You will visit the following 9 places:
Budapest is the capital of Hungary. As the largest city of Hungary, it serves as the country's principal political, cultural, commercial, industrial, and transportation centre. In 2010, Budapest had 1,721,556 inhabitants, down from its 1980 peak of 2.06 million. The Budapest Commuter Area is home to 3,271,110 people. The city covers an area of 525 square kilometres (202.7 sq mi) within the city limits. Budapest became a single city occupying both banks of the river Danube with a unification on 17 November 1873 of right (west)-bank Buda and Óbuda with left (east)-bank Pest. Budapest is one of Europe's most delightful and enjoyable cities. Due to its scenic setting and its architecture it is nicknamed "Paris of the East".
Misunderstood by many, Germany is one of the most unique and charming countries on the continent. Since reunification Germany has at last gained a higher profile as a place to visit, thanks partly to the remarkable resurgence of its capital, Berlin, one of the most fascinating and exciting cities in Europe. It's no surprise at all that today’s Germany is more diverse and cosmopolitan than old stereotypes suggest; mixing time-honoured nationalism and tradition with multicultural modernism and self-confidence.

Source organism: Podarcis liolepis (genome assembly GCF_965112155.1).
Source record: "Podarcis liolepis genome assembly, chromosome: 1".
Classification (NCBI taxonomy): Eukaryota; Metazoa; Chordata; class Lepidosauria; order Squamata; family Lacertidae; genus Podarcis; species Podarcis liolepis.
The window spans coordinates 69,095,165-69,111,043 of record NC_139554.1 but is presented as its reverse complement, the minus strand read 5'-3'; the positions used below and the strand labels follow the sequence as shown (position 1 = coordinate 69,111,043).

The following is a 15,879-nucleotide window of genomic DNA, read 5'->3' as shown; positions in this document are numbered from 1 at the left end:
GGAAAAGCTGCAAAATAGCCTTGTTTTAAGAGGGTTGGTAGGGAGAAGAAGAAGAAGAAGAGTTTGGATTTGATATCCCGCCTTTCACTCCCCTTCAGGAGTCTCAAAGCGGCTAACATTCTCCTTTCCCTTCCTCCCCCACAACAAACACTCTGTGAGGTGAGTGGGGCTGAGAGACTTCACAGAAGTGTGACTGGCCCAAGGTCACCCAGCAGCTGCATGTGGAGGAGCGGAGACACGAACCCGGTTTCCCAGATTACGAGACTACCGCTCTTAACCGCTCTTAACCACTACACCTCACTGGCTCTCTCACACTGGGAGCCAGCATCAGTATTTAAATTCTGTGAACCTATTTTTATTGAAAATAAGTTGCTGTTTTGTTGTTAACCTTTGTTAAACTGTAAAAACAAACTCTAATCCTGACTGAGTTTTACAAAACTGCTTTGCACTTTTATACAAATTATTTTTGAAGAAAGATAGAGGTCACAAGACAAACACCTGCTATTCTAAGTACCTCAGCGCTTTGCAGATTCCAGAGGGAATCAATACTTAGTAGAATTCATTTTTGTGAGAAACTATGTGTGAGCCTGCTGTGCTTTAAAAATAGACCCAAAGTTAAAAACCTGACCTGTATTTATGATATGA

Vienna is the capital of the Republic of Austria and one of the nine states of Austria. Vienna is Austria's primary city, with a population of about 1.7 million (2.4 million within the metropolitan area, more than 25% of Austria's population), and is by far the largest city in Austria, as well as its cultural, economic, and political centre. It is the 10th-largest city by population in the European Union. Vienna is host to many major international organizations, such as the United Nations and OPEC. The city is also known for its Imperial palaces, including Schönbrunn, the Habsburgs’ summer residence. Apart from being regarded as the City of Music because of its musical legacy, Vienna is also said to be "The City of Dreams" because it was home to the world's first psycho-analyst – Sigmund Freud.
Nuremberg is a city on the river Pegnitz and the Rhine–Main–Danube Canal in the German state of Bavaria, in the administrative region of Middle Franconia. When people think of Nuremberg, they usually think of gingerbread, toys, Christmas, the Reich Party Rally Grounds, or the Nuremberg Trials. But the old town of Nuremberg is much more than this and indeed Nuremberg probably comes closest to many tourists' expectations of a typical German city: On the one hand one can find half-timbered houses, gothic churches within a medival city wall in the shadow of the towering imperial castle, which was one of the most important residences of the emporers of the Holy Roman Empire.